Christmas Eve, December 24 2016
Genesis 18.1-21; Isaiah 9.2, 6-7; Luke 1.26-35, 38a; Luke 2.1-7; Matthew 2.1-12; John 1.1-14
Rev Páraic Réamonn, Church of Scotland
No wind at the window,
no knock on the door;
no light from the lampstand,
no foot on the floor;
no dream born of tiredness,
no ghost raised by fear:
just an angel and a woman
and a voice in her ear.
“It’s complicated.” This is what many people say on Facebook when they describe their relationship status.
In truth all our relationships are complicated, because we are complicated.
With God, it’s different.
God is not complicated. God has no moving parts. God is simple – so simple as to defy our human understanding. All the complications in our relationships with God come from our side.
We are divided from each other, we are divided within ourselves. And in this way we divide ourselves from a God who wants nothing more than to put an end to our divisions and to give us God’s peace.
There are moments in our lives when we want that too, but never always and everywhere, never in every time and place, never consistently, because we are always complicated.
The good news is that God loves us, but we find it hard to hear this news. God spends the whole of human history telling us that God loves us, but we stop our stupid ears. Absurdly, we reject God’s wise men and prophets and, with the full panoply of imperial power, crucify God’s Son. We find it hard to take God at God’s word.
In the story of Mary and the angel Gabriel, we find a young woman who does just that.
When another angel tells the aged Sarah that she will have a son, Sarah laughs with incredulity and promptly denies that she laughed. It is, says Ellen Frankel, not because Sarah doubts God’s capacity for miracles but because she doubts her own.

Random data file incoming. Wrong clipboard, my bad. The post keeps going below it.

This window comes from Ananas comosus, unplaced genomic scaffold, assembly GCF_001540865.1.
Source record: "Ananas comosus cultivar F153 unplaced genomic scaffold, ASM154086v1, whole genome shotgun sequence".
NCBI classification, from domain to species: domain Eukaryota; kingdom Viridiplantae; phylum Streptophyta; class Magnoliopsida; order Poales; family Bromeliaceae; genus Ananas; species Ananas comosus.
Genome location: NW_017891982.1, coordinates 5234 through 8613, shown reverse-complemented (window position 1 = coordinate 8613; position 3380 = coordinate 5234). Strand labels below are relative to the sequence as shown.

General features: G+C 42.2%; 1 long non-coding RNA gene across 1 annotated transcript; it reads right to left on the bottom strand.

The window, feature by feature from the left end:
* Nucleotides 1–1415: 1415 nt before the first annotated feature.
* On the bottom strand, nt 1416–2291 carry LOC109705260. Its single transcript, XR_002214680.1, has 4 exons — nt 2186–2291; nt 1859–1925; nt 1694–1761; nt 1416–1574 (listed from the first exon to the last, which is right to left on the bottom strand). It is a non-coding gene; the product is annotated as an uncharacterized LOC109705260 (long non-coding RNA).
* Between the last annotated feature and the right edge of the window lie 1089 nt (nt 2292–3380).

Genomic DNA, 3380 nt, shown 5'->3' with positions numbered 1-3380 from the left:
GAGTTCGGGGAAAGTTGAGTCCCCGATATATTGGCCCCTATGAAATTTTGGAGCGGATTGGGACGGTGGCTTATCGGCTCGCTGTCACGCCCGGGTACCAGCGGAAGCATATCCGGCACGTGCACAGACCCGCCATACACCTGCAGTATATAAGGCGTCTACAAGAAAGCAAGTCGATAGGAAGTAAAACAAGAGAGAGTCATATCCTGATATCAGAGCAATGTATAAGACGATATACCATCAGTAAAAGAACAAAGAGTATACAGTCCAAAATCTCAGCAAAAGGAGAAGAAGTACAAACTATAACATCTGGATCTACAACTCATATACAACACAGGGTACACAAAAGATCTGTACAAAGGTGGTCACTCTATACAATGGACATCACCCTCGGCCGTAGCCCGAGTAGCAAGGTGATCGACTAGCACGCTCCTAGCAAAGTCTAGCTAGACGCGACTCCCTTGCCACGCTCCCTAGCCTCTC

When the angel Gabriel tells the virgin Mary that she will have a son, she too has her questions. But she ends with a simple response: “Here am I, the servant of the Lord; let it be with me according to your word.”
Or, as the Scottish songwriter John Bell puts it succinctly, in the closing words of the carol (CH4 287) with which I began, “Tell God I say ‘Yes’.”
It’s a simple response to a simple message.
Our responses are always more complicated. When God comes calling, we say “Yes”, and “No”, or “Maybe”, or “Can you call back next week?”
If our love were but more simple,
we would take God at his word;
and our lives be filled with glory
from the glory of the Lord.
So says the English Catholic hymnwriter Frederick William Faber (CH4 187).
But our responses are always complicated because we are complicated, and too often we fail to rise to the occasion as Mary did, on the one occasion when it really counted.
On Christmas Eve, it doesn’t much matter whether we are Christians or Muslims or Jews, Israelis or Palestinians or Scots. We are all children of Abraham. Even if we are not, we are all children of God.
On this holy night, only two things matter.
First, that God loves us, simply and uncomplicatedly, just as we are, in all the mess and muddle of our human living, and shows us this love in the ridiculous form of a helpless child lying on a bed of straw.
And second, that what God wants from us, more than anything in the world, is that we should respond as Mary did, that we should respond to God’s love with as simple a “Yes” as we can muster.
For when we do that, God can work wonders with us. God can show us God’s capacity for miracles, in our divided world, in our divided lives, in our divided land.